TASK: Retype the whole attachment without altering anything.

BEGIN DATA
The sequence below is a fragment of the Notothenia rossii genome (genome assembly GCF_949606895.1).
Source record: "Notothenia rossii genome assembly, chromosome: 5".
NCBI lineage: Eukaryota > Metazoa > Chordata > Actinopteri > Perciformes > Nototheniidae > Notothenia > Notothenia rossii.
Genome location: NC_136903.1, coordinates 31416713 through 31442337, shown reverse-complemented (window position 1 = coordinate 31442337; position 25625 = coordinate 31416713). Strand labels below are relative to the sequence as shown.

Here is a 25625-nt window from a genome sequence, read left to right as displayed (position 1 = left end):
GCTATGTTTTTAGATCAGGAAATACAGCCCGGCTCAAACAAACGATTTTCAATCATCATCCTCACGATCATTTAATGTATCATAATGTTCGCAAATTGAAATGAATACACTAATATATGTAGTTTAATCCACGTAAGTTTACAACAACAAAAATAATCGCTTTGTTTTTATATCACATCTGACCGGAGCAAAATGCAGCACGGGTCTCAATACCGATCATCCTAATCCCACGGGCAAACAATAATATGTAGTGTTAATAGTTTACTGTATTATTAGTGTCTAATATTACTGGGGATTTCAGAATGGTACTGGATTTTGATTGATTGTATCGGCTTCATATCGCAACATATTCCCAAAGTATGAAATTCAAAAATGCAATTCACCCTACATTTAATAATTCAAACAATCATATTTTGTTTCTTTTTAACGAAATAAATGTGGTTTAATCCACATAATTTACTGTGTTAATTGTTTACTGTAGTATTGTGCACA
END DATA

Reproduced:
The sequence below is a fragment of the Notothenia rossii genome (genome assembly GCF_949606895.1).
Source record: "Notothenia rossii genome assembly, chromosome: 5".
NCBI lineage: Eukaryota > Metazoa > Chordata > Actinopteri > Perciformes > Nototheniidae > Notothenia > Notothenia rossii.
Genome location: NC_136903.1, coordinates 31416713 through 31442337, shown reverse-complemented (window position 1 = coordinate 31442337; position 25625 = coordinate 31416713). Strand labels below are relative to the sequence as shown.

Here is a 25625-nt window from a genome sequence, read left to right as displayed (position 1 = left end):
GCTATGTTTTTAGATCAGGAAATACAGCCCGGCTCAAACAAACGATTTTCAATCATCATCCTCACGATCATTTAATGTATCATAATGTTCGCAAATTGAAATGAATACACTAATATATGTAGTTTAATCCACGTAAGTTTACAACAACAAAAATAATCGCTTTGTTTTTATATCACATCTGACCGGAGCAAAATGCAGCACGGGTCTCAATACCGATCATCCTAATCCCACGGGCAAACAATAATATGTAGTGTTAATAGTTTACTGTATTATTAGTGTCTAATATTACTGGGGATTTCAGAATGGTACTGGATTTTGATTGATTGTATCGGCTTCATATCGCAACATATTCCCAAAGTATGAAATTCAAAAATGCAATTCACCCTACATTTAATAATTCAAACAATCATATTTTGTTTCTTTTTAACGAAATAAATGTGGTTTAATCCACATAATTTACTGTGTTAATTGTTTACTGTAGTATTGTGCACA